Organoapatite growth on an orthopedic alloy surface

Julia J. Hwang, Kevin Jaeger, James Hancock, Samuel I. Stupp

Research output: Contribution to journalArticlepeer-review

21 Citations (Scopus)


We report here a method to coat orthopedic metals with the artificial bone material organoapatite. The growth of organoapatite on titanium alloy surfaces of foils and porous cylinders involves sequential preadsorption of poly(L-lysine) and poly(L-glutamic acid) on metal, followed by exposure to organoapatite-precipitating solutions. The organoapatite characterization of the coating was carried out by transmission electron microscopy, electron diffraction, scanning electron microscopy, energy-dispersive X-ray scattering, powder X-ray diffraction, FT-IR, and elemental analysis. The preadsorbed poly(amino acids) in the form of a self-assembled bilayer of oppositely charged macromolecules can lead to a surface coverage of titanium alloy in the range of 70-90%. The deposition mechanisms could involve the surface capture of embryonic crystals and the nucleation of apatite on the bilayer. Bioabsorbable organoapatite could serve as a tissue-engineering scaffold for bone regeneration into porous implants.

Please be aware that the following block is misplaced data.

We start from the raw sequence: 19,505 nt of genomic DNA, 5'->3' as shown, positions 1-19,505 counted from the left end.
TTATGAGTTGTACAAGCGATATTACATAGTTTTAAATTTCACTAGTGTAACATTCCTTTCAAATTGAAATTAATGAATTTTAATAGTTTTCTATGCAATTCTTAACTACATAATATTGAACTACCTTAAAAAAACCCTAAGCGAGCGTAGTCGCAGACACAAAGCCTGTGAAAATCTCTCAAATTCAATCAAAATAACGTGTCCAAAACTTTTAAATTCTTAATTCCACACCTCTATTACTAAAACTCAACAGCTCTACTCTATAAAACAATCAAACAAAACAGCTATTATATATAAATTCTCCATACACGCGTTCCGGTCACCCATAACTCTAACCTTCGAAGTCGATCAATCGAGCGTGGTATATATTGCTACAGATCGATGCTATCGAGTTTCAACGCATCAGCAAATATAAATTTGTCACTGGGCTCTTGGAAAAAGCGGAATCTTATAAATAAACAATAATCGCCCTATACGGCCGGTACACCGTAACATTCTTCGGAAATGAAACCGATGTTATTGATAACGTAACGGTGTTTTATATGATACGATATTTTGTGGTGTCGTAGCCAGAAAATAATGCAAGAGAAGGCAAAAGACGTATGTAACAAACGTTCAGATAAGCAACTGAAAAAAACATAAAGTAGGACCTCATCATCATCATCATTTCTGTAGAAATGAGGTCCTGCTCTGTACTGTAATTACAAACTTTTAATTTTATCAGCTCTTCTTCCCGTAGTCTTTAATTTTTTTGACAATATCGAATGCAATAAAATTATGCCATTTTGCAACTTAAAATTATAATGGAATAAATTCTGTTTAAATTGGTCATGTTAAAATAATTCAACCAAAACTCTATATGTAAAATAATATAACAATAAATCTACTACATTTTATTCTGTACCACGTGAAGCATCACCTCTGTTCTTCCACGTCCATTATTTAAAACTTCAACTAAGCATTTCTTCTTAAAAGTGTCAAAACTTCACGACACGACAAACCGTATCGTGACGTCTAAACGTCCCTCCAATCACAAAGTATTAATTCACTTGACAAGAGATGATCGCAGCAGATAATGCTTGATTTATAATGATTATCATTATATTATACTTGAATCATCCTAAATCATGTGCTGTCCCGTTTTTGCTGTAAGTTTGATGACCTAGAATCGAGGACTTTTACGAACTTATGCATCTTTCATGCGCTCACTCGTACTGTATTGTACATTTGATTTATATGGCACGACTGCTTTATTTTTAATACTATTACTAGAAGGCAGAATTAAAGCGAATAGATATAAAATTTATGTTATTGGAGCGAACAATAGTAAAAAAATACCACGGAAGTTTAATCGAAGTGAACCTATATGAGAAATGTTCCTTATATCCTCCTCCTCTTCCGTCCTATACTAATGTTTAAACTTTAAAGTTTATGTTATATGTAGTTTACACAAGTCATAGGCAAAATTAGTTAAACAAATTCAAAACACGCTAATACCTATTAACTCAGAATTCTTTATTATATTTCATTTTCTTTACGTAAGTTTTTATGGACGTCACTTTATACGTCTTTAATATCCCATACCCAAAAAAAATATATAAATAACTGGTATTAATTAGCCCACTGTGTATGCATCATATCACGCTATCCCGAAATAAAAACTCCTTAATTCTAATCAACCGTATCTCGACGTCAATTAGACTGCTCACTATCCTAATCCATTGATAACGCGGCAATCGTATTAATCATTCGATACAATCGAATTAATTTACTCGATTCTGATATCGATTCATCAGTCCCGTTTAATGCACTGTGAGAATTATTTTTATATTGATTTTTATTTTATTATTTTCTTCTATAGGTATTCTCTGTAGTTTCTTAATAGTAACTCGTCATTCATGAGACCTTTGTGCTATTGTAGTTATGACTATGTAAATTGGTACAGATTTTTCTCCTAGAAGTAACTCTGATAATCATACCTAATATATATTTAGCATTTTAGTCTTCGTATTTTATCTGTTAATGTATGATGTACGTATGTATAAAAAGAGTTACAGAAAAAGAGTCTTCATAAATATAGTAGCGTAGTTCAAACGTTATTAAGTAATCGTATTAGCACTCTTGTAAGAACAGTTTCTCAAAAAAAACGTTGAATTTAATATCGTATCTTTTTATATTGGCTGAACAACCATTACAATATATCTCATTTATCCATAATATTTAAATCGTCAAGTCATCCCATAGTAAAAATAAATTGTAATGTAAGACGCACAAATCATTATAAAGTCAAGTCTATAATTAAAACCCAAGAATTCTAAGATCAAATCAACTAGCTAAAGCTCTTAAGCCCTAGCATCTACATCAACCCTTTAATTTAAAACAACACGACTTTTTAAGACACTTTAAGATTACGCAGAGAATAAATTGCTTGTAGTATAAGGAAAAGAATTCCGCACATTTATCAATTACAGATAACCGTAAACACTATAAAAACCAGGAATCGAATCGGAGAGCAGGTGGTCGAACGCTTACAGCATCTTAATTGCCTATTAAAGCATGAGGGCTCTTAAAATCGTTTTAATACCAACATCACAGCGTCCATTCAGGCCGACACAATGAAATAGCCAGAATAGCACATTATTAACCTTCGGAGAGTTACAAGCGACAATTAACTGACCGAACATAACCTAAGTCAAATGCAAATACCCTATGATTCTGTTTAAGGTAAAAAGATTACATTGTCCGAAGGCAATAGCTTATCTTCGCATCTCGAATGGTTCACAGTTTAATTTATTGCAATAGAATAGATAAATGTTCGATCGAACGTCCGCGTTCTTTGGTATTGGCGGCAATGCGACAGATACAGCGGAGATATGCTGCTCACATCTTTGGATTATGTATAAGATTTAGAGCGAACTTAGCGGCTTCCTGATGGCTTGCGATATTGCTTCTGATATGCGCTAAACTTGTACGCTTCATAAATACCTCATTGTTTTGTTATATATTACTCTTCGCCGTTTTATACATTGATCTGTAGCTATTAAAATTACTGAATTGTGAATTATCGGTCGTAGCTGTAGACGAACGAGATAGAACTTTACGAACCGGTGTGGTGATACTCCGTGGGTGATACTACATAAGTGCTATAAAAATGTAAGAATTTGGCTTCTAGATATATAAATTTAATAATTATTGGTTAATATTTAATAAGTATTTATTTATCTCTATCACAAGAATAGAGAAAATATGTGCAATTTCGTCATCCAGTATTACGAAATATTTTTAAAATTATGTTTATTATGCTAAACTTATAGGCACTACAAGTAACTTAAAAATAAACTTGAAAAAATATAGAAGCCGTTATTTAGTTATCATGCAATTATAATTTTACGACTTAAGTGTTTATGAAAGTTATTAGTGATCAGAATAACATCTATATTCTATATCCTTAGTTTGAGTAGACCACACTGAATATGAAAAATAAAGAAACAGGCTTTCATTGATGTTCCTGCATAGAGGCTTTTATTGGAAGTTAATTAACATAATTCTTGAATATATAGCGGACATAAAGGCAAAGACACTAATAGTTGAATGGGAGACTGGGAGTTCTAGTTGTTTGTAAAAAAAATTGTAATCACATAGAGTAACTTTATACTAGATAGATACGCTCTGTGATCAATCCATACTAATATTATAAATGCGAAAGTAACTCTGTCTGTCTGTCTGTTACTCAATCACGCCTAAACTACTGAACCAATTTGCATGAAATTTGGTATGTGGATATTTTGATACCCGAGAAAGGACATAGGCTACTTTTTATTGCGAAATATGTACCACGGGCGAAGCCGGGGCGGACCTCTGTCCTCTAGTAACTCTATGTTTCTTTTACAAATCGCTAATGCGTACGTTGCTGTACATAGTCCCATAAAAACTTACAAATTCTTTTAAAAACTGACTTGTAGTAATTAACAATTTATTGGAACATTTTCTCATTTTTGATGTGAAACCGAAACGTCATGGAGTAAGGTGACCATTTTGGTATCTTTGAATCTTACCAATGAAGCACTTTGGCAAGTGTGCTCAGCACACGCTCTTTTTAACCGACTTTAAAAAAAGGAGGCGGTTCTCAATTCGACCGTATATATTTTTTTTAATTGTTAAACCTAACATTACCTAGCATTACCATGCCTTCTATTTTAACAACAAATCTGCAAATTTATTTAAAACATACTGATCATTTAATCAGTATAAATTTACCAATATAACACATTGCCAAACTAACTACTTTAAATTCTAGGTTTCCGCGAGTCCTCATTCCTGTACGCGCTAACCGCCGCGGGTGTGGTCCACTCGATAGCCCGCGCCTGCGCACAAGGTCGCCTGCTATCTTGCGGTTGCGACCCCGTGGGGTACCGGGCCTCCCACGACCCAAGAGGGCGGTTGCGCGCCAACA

Original languageEnglish
Pages (from-to)504-515
Number of pages12
JournalJournal of Biomedical Materials Research
Issue number4
Publication statusPublished - 1999


  • Bone tissue engineering
  • Coating
  • Organoapatite
  • Poly(amino acid)
  • Titanium

ASJC Scopus subject areas

  • Biomaterials
  • Biomedical Engineering

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